Thomas Kennerly Wolfe, Jr. was born on March 2, 1931, in Richmond, Virginia. His father and namesake was a writer—editor of the agronomy journal Southern Planter—and the novels of North Carolina native Thomas Wolfe lined the family shelves. Naturally, Wolfe reports, he grew up assuming they were related; they are not.
Wolfe enjoyed what he described as a “very happy” childhood. He showed talent in drawing, and years later, Wolfe’s sketches would illustrate many of his own books. He also excelled at sports and even, in 1951, earned a tryout as a pitcher for the New York Giants, but was quickly cut. “No slider,” he recalls.
Wolfe attended college at Washington and Lee, and there he studied all things American—literature, art, architecture, philosophy, psychology and much else—subjects that would emerge as central to his later work. He continued his work in American Studies in graduate school at Yale, writing his dissertation on Communist attempts to infiltrate and influence American writers in the pre-war era.
As an undergraduate, Wolfe aspired to be a novelist. As a graduate student, he thought he would end up teaching. But nearly a decade in academic environments induced in him a longing for what he calls “the real world.” After a few months loading trucks and moving furniture, he became a city hall reporter at the Springfield, Massachusetts Union, and, after working briefly at the Washington Post he began work in 1962 at the now-defunct New York Herald Tribune.
During the week, Wolfe was a city beat reporter, and on the weekends, he wrote longer pieces for the Tribune’s Sunday supplement, New York (which, after the Tribune folded in 1966, was spun off to become New York magazine). In these weekend pieces, for which Wolfe’s editors granted him almost complete freedom, he began to experiment with literary devices borrowed from fiction, and to develop his signature style.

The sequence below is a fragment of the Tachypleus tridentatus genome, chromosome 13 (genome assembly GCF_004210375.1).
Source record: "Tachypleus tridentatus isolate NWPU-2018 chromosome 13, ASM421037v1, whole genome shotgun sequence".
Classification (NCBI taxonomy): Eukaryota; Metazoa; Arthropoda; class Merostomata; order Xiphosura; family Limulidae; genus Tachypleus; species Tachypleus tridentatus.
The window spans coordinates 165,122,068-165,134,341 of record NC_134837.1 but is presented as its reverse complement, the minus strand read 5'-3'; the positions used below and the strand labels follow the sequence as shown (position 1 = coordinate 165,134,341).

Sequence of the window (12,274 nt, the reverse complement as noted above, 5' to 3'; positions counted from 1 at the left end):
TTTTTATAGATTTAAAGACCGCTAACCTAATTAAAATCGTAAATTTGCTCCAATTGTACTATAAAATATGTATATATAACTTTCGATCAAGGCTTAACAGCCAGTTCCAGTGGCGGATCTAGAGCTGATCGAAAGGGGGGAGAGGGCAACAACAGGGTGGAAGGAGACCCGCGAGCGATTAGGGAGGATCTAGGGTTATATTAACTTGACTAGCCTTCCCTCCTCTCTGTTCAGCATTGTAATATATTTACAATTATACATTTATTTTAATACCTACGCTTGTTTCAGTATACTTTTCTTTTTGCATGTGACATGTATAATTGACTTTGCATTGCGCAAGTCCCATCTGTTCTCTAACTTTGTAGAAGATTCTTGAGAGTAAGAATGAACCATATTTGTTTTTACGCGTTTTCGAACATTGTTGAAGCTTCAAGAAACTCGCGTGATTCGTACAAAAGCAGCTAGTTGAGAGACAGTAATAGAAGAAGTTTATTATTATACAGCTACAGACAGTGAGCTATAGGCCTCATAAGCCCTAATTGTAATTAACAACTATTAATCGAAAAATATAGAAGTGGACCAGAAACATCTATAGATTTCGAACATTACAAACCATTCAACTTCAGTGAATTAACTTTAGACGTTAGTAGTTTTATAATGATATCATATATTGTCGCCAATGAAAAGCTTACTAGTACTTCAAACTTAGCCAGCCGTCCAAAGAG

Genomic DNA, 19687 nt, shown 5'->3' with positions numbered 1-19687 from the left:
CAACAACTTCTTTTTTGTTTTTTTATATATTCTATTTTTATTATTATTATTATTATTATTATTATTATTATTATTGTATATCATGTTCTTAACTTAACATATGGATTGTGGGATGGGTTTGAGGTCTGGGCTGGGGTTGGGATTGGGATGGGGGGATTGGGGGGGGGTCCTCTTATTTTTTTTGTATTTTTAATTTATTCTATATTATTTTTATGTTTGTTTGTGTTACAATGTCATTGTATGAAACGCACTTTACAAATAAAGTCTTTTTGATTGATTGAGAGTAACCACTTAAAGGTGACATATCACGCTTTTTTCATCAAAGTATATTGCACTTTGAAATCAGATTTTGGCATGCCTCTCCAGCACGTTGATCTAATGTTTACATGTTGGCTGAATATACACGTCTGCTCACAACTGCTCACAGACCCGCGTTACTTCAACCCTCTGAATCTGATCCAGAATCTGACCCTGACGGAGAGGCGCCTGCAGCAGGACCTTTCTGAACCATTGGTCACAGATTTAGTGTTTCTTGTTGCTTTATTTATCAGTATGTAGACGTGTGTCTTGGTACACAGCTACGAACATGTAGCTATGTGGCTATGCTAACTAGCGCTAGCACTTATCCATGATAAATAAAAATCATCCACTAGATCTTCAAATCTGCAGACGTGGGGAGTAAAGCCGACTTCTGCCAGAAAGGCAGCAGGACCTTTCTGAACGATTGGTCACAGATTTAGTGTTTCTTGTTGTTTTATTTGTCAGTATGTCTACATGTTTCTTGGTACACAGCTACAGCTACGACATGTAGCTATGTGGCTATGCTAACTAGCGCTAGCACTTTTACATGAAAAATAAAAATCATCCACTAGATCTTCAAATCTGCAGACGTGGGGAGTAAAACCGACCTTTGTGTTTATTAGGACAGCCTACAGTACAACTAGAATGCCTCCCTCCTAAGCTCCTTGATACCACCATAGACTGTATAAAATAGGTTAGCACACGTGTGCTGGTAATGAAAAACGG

From 1963 through 1968, Wolfe wrote dozens of magazine pieces, primarily for New York and Esquire. Most were collected in his first two books—though Wolfe’s 1965 send-up of the New Yorker, which did more than any other piece to launch his fame, was not republished until 2000.
Wolfe’s first full-length book, The Electric Kool-Aid Acid Test (1968), began as a short essay about fugitive novelist Ken Kesey but grew into the definitive account of the hippie movement and counterculture. His next book, Radical Chic and Mau-Mauing the Flak Catchers (1970), explored racial tensions and intellectual pretentions. He then edited a collection on The New Journalism (1973)—a movement he helped define—and wrote a book on modern art, The Painted Word (1975). A book on modern architecture, From Bauhaus to Our House, was published in 1981.
A third anthology of previously published magazine work—Mauve Gloves & Madmen, Clutter & Vine—appeared in 1976. Wolfe spent much of the 1970s researching and writing The Right Stuff (1979), his epic account of the beginnings of the U.S. space program. He then determined to try his hand at a novel, heavily reported, and infused with detailed realism, in the style and spirit of Steinbeck, Lewis, Zola, Balzac and Dickens.
The result, The Bonfire of the Vanities (1987), is an account of contemporary American urban life, and is considered by many to be Wolfe’s masterpiece, a book that ties together most of the key themes of his career. It was both a critical and a commercial success. Wolfe published a second, well-reviewed novel, A Man In Full, in 1998. Hooking Up, his fourth anthology, was published in 2000.
For his third novel, I Am Charlotte Simmons (2004), Wolfe examined the lives of university undergraduates, and the effect on them of the sexual revolution. Back to Blood (2012), Wolfe’s final novel, again looks at racial strife in the cities, this time in multicultural Miami. At the time of his death, in May 2018, he was at work on a history of the theory of evolution.